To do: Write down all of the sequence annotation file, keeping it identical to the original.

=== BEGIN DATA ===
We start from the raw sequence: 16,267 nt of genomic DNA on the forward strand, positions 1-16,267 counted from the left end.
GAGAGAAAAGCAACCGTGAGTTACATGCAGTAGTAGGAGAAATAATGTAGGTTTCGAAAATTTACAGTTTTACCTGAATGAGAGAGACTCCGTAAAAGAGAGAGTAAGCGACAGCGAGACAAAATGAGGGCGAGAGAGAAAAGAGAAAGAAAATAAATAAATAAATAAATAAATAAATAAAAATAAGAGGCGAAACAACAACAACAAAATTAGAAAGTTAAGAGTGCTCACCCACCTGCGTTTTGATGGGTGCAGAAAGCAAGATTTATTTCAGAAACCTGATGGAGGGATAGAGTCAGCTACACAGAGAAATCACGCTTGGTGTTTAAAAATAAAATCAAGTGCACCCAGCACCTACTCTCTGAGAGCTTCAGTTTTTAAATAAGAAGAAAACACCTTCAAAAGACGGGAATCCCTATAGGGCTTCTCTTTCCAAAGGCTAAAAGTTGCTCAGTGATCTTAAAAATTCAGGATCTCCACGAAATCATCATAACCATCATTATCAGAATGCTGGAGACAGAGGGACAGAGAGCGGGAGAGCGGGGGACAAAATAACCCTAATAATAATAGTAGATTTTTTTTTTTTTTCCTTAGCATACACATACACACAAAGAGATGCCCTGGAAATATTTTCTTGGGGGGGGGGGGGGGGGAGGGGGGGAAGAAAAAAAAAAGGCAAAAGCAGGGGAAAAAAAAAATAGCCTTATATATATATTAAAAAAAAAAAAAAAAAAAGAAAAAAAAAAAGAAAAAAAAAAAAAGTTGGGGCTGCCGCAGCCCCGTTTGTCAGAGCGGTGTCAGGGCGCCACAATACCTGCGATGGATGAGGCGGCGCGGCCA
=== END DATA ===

We start from the raw sequence: 16,267 nt of genomic DNA on the forward strand, positions 1-16,267 counted from the left end.
GAGAGAAAAGCAACCGTGAGTTACATGCAGTAGTAGGAGAAATAATGTAGGTTTCGAAAATTTACAGTTTTACCTGAATGAGAGAGACTCCGTAAAAGAGAGAGTAAGCGACAGCGAGACAAAATGAGGGCGAGAGAGAAAAGAGAAAGAAAATAAATAAATAAATAAATAAATAAATAAAAATAAGAGGCGAAACAACAACAACAAAATTAGAAAGTTAAGAGTGCTCACCCACCTGCGTTTTGATGGGTGCAGAAAGCAAGATTTATTTCAGAAACCTGATGGAGGGATAGAGTCAGCTACACAGAGAAATCACGCTTGGTGTTTAAAAATAAAATCAAGTGCACCCAGCACCTACTCTCTGAGAGCTTCAGTTTTTAAATAAGAAGAAAACACCTTCAAAAGACGGGAATCCCTATAGGGCTTCTCTTTCCAAAGGCTAAAAGTTGCTCAGTGATCTTAAAAATTCAGGATCTCCACGAAATCATCATAACCATCATTATCAGAATGCTGGAGACAGAGGGACAGAGAGCGGGAGAGCGGGGGACAAAATAACCCTAATAATAATAGTAGATTTTTTTTTTTTTTCCTTAGCATACACATACACACAAAGAGATGCCCTGGAAATATTTTCTTGGGGGGGGGGGGGGGGGAGGGGGGGAAGAAAAAAAAAAGGCAAAAGCAGGGGAAAAAAAAAATAGCCTTATATATATATTAAAAAAAAAAAAAAAAAAAGAAAAAAAAAAAGAAAAAAAAAAAAAGTTGGGGCTGCCGCAGCCCCGTTTGTCAGAGCGGTGTCAGGGCGCCACAATACCTGCGATGGATGAGGCGGCGCGGCCA